Curricular Unit: Urban Stormwater Management

Contributed by: Water Awareness Research and Education (WARE) Research Experience for Teachers (RET), University of South Florida, Tampa

Two photographs: A sunken circular area in a park with a center drain planted with grasses and flowers, surrounded by mulch and four benches. The legs and feet of three people walking on a gray sidewalk that looks like it is made of much aggregate, as spaces can be seen between the small stones.
Examples of technologies to manage urban stormwater include this rain garden designed and constructed by students in Florida, and this pervious pavement in South Dakota.
copyright
Copyright © (left) Ryan Locicero, WARE raingardens.us (author); (right) U.S. EPA http://www2.epa.gov/region8/green-infrastructure#4

Summary

Engineers design and implement many creative techniques for managing stormwater at its sources in order to improve and restore the hydrology and water quality of developed sites to pre-development conditions. Through the two lessons in this unit, students are introduced to green infrastructure (GI) and low-impact development (LID) technologies, including green roofs and vegetative walls, bioretention or rain gardens, bioswales, planter boxes, permeable pavement, urban tree canopies, rainwater harvesting, downspout disconnection, green streets and alleys, and green parking. Student teams take on the role of stormwater engineers through five associated activities. They first model the water cycle, and then measure transpiration rates and compare native plant species. They investigate the differences in infiltration rates and storage capacities between several types of planting media before designing their own media mixes to meet design criteria. Then they design and test their own pervious pavement mix combinations. In the culminating activity, teams bring together all the concepts as well as many of the materials from the previous activities in order to create and install personal rain gardens. The unit prepares the students and teachers to take on the design and installation of bigger rain garden projects to manage stormwater at their school campuses, homes and communities.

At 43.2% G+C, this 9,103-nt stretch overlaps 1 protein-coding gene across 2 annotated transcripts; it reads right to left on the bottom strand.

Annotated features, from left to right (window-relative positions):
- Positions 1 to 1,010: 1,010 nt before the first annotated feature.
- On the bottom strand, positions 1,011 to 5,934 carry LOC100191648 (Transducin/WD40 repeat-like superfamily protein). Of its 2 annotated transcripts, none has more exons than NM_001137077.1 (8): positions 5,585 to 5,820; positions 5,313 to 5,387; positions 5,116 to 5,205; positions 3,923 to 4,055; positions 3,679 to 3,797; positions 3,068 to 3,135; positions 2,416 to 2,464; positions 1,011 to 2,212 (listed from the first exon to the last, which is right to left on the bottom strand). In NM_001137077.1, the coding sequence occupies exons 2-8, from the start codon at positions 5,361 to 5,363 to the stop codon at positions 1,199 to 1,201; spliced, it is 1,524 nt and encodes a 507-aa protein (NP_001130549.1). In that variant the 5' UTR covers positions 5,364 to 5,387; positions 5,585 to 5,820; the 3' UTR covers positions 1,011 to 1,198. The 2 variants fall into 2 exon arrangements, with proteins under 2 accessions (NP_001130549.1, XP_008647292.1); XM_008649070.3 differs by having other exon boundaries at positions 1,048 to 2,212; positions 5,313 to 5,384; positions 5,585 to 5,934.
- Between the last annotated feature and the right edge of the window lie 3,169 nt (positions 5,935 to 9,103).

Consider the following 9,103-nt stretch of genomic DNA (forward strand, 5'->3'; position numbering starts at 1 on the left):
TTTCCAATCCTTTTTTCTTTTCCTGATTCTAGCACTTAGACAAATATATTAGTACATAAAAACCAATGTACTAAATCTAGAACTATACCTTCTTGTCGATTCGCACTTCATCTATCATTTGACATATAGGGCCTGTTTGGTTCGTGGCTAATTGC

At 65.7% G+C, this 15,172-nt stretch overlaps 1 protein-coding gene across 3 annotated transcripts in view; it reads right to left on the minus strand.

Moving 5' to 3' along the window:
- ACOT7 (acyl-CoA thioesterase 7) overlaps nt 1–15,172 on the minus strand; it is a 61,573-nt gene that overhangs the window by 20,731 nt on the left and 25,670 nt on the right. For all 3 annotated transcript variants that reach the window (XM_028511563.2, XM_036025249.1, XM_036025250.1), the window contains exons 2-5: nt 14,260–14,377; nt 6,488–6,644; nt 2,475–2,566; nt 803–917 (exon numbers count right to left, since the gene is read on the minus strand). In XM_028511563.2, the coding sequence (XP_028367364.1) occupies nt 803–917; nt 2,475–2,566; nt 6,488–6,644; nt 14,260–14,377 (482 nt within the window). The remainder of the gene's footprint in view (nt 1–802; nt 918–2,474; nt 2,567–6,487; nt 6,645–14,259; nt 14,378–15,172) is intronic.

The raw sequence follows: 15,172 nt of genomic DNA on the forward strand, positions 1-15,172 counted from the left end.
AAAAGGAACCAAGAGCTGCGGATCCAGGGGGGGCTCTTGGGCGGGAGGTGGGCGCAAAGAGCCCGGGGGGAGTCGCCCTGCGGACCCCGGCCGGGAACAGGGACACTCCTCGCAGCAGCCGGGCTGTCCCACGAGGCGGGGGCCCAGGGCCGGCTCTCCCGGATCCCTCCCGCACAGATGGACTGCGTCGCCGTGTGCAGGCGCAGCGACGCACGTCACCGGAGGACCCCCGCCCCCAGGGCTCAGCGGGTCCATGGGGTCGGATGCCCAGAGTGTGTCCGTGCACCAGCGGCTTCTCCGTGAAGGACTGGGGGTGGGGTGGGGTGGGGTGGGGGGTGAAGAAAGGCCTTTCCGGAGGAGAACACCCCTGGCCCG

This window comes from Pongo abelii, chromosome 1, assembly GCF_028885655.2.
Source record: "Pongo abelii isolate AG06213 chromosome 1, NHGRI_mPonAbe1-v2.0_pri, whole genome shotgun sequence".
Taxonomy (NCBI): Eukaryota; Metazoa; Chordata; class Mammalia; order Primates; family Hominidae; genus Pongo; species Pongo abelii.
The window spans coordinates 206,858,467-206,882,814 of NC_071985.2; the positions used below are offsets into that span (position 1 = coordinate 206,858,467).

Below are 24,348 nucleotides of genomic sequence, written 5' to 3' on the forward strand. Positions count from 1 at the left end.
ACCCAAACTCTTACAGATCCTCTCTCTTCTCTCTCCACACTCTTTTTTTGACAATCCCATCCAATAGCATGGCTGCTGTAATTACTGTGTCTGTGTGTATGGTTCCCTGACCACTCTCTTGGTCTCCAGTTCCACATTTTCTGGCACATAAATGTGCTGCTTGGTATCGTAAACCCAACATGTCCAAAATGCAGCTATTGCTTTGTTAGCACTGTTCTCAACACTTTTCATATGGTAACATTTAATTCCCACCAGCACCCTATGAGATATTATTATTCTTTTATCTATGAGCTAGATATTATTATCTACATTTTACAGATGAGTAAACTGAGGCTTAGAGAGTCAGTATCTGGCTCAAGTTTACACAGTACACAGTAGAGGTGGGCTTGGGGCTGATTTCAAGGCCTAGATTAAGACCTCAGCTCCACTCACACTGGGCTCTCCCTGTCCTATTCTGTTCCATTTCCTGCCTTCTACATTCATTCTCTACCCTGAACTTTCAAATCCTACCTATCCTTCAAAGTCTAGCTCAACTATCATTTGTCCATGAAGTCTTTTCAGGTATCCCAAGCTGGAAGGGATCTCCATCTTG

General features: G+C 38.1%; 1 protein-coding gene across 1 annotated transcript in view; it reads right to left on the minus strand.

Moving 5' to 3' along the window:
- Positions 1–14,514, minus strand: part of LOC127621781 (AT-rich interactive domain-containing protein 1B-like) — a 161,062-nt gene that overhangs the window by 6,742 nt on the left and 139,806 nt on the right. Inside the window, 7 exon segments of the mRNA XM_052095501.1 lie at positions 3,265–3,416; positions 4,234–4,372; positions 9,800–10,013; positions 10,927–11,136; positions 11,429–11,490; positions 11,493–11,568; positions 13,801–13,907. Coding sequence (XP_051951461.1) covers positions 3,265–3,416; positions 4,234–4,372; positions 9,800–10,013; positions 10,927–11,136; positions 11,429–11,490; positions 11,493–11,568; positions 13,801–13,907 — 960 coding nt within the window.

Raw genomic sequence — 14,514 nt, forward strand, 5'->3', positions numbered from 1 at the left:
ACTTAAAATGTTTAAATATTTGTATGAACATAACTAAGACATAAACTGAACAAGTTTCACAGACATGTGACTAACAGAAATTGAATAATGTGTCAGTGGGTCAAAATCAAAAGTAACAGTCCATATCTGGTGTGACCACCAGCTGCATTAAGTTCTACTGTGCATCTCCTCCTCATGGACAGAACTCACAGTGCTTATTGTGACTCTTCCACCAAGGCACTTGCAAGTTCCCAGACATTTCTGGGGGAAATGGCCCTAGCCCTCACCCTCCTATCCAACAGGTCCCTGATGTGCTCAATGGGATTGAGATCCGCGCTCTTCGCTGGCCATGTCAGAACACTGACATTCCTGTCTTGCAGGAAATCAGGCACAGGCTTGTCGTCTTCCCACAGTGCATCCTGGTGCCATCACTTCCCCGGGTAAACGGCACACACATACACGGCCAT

Engineering Connection

Examples of human-made infrastructure that rely on engineers fully understanding the hydrologic cycle include stormwater ponds, earthen dams, levees, treatment facility influent and effluent; sheet, overland and channelized flows; stream flow and base flow. Practical applications of hydrology are found in such tasks as the design and operation of hydraulic structures, drinking water supply, wastewater treatment and disposal, recreational water use, and fish and wildlife protection.

Engineers are involved in analyzing the problems involved in these urban infrastructure tasks and then designing solutions and providing guidance for planning and management of water resources. Civil and geotechnical engineers must have a comprehensive understanding of in situ soil mechanics, groundwater flow and influent runoff in order to properly design systems to manage stormwater. In order to design technologies that address water quality and treatment of stormwater, groundwater and remediation projects, environmental engineers must understand the movement of water as it percolates through different soil layers.